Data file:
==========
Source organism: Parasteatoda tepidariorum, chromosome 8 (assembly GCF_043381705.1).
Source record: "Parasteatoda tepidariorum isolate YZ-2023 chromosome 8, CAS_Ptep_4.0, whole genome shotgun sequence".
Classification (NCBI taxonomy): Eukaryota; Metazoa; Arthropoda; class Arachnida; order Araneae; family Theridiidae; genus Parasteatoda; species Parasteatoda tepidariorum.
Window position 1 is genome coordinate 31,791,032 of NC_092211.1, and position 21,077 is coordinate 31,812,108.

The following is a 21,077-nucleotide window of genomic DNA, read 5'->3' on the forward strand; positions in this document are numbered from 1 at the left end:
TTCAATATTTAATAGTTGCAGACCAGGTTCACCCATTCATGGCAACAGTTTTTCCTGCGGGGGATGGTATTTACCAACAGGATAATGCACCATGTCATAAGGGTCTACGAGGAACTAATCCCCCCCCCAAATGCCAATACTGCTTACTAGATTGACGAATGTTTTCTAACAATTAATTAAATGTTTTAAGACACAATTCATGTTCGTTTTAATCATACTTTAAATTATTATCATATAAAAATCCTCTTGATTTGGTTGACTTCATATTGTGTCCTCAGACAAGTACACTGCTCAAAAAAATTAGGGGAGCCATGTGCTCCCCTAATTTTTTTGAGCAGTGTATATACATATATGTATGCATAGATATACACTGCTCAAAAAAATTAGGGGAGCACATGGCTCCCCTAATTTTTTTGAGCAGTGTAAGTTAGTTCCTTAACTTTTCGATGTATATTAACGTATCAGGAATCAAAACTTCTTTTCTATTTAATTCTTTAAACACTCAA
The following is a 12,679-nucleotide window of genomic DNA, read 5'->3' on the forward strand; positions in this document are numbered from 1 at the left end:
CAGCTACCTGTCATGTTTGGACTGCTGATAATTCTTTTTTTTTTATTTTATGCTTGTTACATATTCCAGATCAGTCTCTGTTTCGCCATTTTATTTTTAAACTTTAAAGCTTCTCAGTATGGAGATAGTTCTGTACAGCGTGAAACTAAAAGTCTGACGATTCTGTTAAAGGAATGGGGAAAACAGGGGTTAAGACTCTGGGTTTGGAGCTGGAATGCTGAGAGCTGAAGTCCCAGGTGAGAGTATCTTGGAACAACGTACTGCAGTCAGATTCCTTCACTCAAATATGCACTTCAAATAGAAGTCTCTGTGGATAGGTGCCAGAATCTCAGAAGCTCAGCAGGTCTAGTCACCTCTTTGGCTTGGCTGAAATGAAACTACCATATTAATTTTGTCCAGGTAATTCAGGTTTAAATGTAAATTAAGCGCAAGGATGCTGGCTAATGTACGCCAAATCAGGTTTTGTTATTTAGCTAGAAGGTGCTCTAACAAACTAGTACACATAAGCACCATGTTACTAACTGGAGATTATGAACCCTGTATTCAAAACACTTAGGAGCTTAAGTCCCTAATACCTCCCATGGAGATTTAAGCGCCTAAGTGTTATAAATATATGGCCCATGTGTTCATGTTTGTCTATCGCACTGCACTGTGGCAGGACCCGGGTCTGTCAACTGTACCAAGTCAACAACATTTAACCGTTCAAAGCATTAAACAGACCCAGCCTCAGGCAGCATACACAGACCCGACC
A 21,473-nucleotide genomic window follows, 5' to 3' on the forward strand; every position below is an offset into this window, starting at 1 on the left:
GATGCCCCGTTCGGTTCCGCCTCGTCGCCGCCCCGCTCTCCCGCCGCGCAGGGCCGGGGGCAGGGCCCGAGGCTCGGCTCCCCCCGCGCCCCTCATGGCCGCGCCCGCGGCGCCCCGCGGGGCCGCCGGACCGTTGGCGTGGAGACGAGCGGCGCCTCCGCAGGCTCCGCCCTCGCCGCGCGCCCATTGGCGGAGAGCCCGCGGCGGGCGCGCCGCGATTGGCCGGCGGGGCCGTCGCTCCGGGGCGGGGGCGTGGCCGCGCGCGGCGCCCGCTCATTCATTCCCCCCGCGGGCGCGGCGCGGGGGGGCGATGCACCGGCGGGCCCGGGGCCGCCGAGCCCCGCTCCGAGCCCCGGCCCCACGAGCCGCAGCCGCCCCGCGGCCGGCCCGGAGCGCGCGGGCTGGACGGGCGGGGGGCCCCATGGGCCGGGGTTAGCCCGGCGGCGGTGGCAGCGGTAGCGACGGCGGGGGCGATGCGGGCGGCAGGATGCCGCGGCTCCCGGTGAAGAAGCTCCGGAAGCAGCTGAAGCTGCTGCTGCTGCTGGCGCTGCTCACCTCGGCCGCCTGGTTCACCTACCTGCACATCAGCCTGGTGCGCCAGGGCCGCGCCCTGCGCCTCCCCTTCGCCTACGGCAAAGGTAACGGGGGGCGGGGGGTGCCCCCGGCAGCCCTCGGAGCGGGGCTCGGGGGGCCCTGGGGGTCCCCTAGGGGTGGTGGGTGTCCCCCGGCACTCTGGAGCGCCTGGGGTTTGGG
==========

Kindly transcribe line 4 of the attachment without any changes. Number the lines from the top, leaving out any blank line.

Window position 1 is genome coordinate 31,791,032 of NC_092211.1, and position 21,077 is coordinate 31,812,108.